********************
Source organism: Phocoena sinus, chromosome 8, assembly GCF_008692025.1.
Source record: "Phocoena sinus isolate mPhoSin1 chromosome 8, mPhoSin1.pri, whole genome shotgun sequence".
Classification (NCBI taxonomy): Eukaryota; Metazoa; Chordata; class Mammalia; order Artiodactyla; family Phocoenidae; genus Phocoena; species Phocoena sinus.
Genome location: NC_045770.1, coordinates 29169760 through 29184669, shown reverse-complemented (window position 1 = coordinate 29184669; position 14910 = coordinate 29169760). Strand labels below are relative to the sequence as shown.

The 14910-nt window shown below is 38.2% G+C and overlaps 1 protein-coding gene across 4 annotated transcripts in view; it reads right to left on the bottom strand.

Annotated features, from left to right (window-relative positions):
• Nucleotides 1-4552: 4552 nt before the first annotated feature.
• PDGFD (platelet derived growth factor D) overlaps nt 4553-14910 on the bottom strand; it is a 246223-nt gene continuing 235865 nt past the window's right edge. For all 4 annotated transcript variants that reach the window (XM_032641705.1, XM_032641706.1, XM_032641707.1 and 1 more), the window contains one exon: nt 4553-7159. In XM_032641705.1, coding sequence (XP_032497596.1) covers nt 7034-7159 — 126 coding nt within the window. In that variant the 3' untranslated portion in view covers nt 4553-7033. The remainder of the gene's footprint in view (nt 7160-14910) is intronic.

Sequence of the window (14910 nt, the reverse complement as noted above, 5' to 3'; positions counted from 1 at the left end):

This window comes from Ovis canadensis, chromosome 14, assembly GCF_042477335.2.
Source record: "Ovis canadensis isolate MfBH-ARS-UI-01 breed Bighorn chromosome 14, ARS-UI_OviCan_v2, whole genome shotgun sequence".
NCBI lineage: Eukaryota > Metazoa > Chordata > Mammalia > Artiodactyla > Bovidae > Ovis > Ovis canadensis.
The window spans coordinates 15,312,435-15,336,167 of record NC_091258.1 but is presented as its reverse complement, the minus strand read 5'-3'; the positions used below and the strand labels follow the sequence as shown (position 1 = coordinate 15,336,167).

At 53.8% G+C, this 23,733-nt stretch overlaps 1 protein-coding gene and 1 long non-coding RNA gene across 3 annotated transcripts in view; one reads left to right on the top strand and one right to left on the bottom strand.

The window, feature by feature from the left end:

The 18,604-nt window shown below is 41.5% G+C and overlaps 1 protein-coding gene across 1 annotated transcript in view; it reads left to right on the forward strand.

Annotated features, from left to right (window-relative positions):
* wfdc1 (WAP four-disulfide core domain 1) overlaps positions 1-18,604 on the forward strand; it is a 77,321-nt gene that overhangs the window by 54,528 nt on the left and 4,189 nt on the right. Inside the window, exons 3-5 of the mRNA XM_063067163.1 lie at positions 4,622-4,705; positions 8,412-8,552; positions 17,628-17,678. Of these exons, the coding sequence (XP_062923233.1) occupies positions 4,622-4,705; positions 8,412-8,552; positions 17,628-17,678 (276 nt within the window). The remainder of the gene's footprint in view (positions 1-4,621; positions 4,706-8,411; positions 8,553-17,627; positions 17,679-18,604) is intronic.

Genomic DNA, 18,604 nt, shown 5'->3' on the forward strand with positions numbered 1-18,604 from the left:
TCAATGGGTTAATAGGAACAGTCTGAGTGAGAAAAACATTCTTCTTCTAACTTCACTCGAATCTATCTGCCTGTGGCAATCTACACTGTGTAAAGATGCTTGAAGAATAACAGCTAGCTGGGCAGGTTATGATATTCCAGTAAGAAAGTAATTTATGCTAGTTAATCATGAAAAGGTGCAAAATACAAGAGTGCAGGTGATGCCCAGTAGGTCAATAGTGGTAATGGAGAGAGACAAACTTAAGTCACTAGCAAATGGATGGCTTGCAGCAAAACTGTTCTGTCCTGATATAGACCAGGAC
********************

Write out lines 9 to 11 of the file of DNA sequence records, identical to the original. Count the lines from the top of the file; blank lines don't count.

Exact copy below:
Sequence of the window (14910 nt, the reverse complement as noted above, 5' to 3'; positions counted from 1 at the left end):

This window comes from Ovis canadensis, chromosome 14, assembly GCF_042477335.2.
Source record: "Ovis canadensis isolate MfBH-ARS-UI-01 breed Bighorn chromosome 14, ARS-UI_OviCan_v2, whole genome shotgun sequence".